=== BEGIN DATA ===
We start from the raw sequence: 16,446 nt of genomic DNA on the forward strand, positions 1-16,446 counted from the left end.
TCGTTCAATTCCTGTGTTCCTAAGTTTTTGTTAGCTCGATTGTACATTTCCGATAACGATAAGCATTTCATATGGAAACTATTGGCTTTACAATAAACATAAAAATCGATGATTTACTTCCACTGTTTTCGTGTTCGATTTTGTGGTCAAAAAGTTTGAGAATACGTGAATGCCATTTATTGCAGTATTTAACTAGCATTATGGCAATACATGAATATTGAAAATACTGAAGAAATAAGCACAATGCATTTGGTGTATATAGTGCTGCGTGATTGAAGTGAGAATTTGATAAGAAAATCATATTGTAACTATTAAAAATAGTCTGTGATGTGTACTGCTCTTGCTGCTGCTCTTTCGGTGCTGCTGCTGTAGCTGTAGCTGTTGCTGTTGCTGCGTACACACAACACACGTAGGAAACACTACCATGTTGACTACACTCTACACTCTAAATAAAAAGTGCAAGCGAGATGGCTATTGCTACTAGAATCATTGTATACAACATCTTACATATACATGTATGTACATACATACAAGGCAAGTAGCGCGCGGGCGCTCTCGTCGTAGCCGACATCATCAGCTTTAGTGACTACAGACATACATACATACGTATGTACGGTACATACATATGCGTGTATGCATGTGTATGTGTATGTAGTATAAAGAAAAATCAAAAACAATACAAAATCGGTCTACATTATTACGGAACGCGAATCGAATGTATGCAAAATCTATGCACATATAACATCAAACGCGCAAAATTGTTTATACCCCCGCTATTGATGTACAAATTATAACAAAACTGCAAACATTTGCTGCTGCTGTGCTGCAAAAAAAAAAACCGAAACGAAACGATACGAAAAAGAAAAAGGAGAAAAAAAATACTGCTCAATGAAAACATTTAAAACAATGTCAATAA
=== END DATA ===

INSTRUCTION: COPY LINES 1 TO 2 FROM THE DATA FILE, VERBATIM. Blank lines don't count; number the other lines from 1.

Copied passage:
We start from the raw sequence: 16,446 nt of genomic DNA on the forward strand, positions 1-16,446 counted from the left end.
TCGTTCAATTCCTGTGTTCCTAAGTTTTTGTTAGCTCGATTGTACATTTCCGATAACGATAAGCATTTCATATGGAAACTATTGGCTTTACAATAAACATAAAAATCGATGATTTACTTCCACTGTTTTCGTGTTCGATTTTGTGGTCAAAAAGTTTGAGAATACGTGAATGCCATTTATTGCAGTATTTAACTAGCATTATGGCAATACATGAATATTGAAAATACTGAAGAAATAAGCACAATGCATTTGGTGTATATAGTGCTGCGTGATTGAAGTGAGAATTTGATAAGAAAATCATATTGTAACTATTAAAAATAGTCTGTGATGTGTACTGCTCTTGCTGCTGCTCTTTCGGTGCTGCTGCTGTAGCTGTAGCTGTTGCTGTTGCTGCGTACACACAACACACGTAGGAAACACTACCATGTTGACTACACTCTACACTCTAAATAAAAAGTGCAAGCGAGATGGCTATTGCTACTAGAATCATTGTATACAACATCTTACATATACATGTATGTACATACATACAAGGCAAGTAGCGCGCGGGCGCTCTCGTCGTAGCCGACATCATCAGCTTTAGTGACTACAGACATACATACATACGTATGTACGGTACATACATATGCGTGTATGCATGTGTATGTGTATGTAGTATAAAGAAAAATCAAAAACAATACAAAATCGGTCTACATTATTACGGAACGCGAATCGAATGTATGCAAAATCTATGCACATATAACATCAAACGCGCAAAATTGTTTATACCCCCGCTATTGATGTACAAATTATAACAAAACTGCAAACATTTGCTGCTGCTGTGCTGCAAAAAAAAAAACCGAAACGAAACGATACGAAAAAGAAAAAGGAGAAAAAAAATACTGCTCAATGAAAACATTTAAAACAATGTCAATAA